Peace Brigades International statements affirming the human right to migration

Published by Brent Patterson on

Photo: Democracy Now!

On January 19, Democracy Now! reported on Honduran migrants experiencing military and police violence in Guatemala and then on the separation of migrant families in Mexico due to the Trump administration’s immigration policies.

That can be found starting at the 15:20 mark of that day’s broadcast (at the 16:36 mark there is footage of the PBI-Mexico accompanied Saltillo Migrant Shelter).

There are currently several thousand Honduran migrants trying to make their way through Guatemala on their way to Mexico and then the United States.

This week, PBI-Honduras posted: “Migration is a global issue, which increases year after year. Migrants are people who must be given guarantees of their human rights.”

Their post links to this United Nations statement that notes: “Between 2000 and 2020, the number of people displaced across international borders while fleeing conflict, persecution, violence or human rights violations doubled from 17 million to 34 million.”

PBI-Guatemala also just posted this article from Prensa Libre and highlighted the quote from Guatemalan Human Rights Ombudsperson Jordan Rodas who has stated: “[Migrants] flee social inequality, poverty and violence, and cannot be subjected to cruel and inhumane treatment on Guatemalan territory.”

And last year PBI-Mexico highlighted: “While migration is a right enshrined in Article 13 of the Universal Declaration of Human Rights, it continues to be violated by a variety of actors. Attacks against human rights defenders of migrants show the criminalization of migration in Mexico and the region, as well as the constant violation of the right to defend human rights, despite being an obligation of the Mexican State.”

And PBI-Canada has posted several articles including this one that highlight the human rights implications of the Canada-US Safe Third Country Agreement.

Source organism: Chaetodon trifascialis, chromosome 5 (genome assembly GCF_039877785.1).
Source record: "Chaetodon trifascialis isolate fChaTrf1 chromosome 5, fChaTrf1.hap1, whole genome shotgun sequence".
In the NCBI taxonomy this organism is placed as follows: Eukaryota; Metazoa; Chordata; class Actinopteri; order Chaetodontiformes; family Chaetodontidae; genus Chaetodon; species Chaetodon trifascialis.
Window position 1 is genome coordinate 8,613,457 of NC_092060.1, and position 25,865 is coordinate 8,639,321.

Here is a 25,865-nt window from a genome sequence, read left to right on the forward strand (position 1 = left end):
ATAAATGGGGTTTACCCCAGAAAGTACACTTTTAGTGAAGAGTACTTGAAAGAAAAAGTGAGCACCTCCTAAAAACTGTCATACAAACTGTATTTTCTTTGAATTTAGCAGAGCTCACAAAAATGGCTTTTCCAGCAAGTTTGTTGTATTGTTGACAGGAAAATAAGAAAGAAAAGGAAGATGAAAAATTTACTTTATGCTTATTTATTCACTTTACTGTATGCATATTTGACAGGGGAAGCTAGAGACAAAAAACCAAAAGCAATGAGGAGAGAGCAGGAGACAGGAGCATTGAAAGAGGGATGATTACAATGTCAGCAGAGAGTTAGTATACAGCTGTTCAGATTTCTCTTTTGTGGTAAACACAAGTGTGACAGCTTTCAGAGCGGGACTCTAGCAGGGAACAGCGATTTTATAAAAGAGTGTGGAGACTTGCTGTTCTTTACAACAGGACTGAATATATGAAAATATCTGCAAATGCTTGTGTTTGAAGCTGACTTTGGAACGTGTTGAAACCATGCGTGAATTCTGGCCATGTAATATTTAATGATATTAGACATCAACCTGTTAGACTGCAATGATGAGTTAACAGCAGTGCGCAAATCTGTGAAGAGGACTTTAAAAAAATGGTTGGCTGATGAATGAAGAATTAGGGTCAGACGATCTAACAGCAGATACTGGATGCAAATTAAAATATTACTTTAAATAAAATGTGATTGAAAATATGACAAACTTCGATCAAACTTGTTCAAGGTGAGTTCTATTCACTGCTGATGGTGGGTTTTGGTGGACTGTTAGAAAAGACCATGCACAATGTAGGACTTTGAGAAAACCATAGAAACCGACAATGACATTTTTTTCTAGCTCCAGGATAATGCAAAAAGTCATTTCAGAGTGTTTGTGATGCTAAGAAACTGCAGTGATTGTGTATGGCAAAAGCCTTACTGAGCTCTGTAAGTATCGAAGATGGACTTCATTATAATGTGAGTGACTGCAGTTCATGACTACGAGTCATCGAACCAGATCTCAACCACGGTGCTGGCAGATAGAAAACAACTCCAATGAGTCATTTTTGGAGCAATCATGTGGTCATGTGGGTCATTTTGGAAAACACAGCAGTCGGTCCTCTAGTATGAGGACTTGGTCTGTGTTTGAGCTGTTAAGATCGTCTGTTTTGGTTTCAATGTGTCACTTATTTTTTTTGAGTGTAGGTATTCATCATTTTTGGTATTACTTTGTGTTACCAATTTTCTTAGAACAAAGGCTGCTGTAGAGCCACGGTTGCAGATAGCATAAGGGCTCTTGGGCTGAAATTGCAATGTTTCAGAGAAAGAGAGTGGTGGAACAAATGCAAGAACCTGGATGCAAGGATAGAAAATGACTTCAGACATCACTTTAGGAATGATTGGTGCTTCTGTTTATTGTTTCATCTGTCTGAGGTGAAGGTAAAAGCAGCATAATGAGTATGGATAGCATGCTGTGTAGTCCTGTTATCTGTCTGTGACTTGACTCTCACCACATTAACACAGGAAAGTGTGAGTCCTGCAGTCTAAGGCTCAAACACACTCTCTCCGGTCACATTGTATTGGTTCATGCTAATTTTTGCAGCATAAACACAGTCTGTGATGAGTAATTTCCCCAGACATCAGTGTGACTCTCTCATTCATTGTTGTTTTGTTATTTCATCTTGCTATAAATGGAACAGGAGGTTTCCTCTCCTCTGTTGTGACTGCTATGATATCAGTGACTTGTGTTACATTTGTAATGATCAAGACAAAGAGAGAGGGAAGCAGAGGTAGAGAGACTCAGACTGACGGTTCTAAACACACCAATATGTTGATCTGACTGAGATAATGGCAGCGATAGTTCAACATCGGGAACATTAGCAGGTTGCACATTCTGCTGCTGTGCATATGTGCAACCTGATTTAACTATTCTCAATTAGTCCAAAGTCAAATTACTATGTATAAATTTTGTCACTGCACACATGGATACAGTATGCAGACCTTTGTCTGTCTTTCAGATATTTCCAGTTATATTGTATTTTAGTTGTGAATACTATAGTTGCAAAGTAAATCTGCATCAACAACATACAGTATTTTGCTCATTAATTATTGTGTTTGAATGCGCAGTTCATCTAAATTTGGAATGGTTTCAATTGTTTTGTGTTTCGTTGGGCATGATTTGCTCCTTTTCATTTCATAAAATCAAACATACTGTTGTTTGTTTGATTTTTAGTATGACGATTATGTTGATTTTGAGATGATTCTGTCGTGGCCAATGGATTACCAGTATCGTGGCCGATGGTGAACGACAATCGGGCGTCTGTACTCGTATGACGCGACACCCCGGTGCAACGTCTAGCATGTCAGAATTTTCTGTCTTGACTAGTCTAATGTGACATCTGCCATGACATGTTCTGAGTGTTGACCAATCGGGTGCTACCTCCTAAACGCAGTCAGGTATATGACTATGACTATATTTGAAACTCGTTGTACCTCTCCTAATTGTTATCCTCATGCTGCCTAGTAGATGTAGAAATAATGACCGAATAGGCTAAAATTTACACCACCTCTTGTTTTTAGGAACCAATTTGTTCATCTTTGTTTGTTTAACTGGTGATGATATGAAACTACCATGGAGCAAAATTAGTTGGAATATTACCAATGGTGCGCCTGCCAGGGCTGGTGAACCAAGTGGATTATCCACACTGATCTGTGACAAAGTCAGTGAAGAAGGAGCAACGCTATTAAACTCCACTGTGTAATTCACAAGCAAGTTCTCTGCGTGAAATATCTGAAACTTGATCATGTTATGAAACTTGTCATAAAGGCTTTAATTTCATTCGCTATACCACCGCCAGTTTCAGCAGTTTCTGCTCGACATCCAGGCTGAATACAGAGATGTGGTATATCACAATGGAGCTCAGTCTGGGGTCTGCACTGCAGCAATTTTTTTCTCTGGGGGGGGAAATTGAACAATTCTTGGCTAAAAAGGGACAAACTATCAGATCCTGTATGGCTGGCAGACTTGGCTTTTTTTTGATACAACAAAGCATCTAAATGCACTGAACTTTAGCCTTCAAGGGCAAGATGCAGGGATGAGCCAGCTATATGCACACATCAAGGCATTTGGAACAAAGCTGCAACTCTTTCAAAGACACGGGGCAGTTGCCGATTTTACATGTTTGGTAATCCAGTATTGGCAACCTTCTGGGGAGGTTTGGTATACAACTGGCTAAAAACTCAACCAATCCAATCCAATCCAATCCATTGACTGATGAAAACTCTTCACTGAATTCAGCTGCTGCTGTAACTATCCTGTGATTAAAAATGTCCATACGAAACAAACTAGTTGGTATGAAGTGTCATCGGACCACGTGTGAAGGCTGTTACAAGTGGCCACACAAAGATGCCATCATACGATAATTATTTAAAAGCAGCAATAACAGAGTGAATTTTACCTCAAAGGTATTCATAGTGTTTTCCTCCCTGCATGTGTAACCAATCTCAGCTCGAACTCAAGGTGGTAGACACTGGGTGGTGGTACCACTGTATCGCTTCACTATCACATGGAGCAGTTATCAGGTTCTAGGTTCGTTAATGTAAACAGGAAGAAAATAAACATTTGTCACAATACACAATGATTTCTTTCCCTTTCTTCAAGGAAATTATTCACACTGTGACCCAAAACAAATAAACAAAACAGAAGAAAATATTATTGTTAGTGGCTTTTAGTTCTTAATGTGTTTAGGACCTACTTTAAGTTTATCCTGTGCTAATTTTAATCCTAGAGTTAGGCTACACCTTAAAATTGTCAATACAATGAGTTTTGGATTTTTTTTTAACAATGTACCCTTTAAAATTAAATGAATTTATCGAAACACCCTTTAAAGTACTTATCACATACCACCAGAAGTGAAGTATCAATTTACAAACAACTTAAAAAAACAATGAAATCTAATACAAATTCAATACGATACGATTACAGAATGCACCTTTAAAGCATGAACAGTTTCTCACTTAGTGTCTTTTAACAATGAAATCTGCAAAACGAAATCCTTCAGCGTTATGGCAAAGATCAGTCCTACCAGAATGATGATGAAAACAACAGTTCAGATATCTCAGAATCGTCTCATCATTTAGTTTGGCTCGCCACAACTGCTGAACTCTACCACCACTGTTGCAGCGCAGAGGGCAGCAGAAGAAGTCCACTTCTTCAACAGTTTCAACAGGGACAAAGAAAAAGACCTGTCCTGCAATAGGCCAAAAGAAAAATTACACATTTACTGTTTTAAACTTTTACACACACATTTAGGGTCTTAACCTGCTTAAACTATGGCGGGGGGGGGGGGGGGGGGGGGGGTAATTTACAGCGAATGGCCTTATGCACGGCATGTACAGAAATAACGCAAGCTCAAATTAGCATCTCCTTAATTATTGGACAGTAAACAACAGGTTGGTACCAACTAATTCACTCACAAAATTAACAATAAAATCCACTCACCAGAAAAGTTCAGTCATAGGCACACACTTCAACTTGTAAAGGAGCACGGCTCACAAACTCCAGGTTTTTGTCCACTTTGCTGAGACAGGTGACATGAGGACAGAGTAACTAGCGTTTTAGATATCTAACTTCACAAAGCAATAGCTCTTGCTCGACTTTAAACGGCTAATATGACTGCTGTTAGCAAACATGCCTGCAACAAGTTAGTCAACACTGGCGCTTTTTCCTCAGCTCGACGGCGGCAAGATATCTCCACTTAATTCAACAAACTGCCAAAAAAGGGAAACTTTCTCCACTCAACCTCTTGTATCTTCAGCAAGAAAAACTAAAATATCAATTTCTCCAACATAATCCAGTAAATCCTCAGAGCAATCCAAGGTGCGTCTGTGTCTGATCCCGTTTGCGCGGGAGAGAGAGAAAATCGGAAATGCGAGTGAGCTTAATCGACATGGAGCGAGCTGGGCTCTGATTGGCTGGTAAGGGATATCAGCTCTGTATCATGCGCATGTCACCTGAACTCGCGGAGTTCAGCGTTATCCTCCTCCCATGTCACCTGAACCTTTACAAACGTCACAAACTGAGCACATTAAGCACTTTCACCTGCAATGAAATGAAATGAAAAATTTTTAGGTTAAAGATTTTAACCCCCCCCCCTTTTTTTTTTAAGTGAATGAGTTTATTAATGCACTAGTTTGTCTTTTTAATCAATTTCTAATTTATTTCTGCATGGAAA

That agreement means that Canadian officials can return a migrant seeking asylum at a border checkpoint (given the US is considered a safe third country).

In contrast, the United Nations Convention relating to the Status of Refugees means that asylum seekers entering Canada between border checkpoints are not automatically deported and may make asylum claims.

On July 22, 2020, the Federal Court of Canada ruled that the Safe Third Country Agreement violated the human rights of asylum seekers and was thus unconstitutional. Unfortunately, by August the Government of Canada had filed an appeal of the ruling (that would have effectively voided the agreement this month).

Significantly, the United Nations Human Rights Committee has now also ruled: “The effects of climate change in receiving states may expose individuals to a violation of their rights … thereby triggering the non-refoulement obligations of sending states.”

In response, Mitchell Goldberg, a volunteer with PBI-Guatemala in 1989-90 who later co-founded the Canadian Association of Refugee Lawyers, has stated the Canadian government will need to take urgent policy and legislative action to account for the “very threatening new reality” of forced migration due to climate change.

For more, please see The Office of the United Nations High Commissioner for Human Rights statement: Migration and Human Rights.

Categories: News Updates

0 Comments

Leave a Reply

Your email address will not be published. Required fields are marked *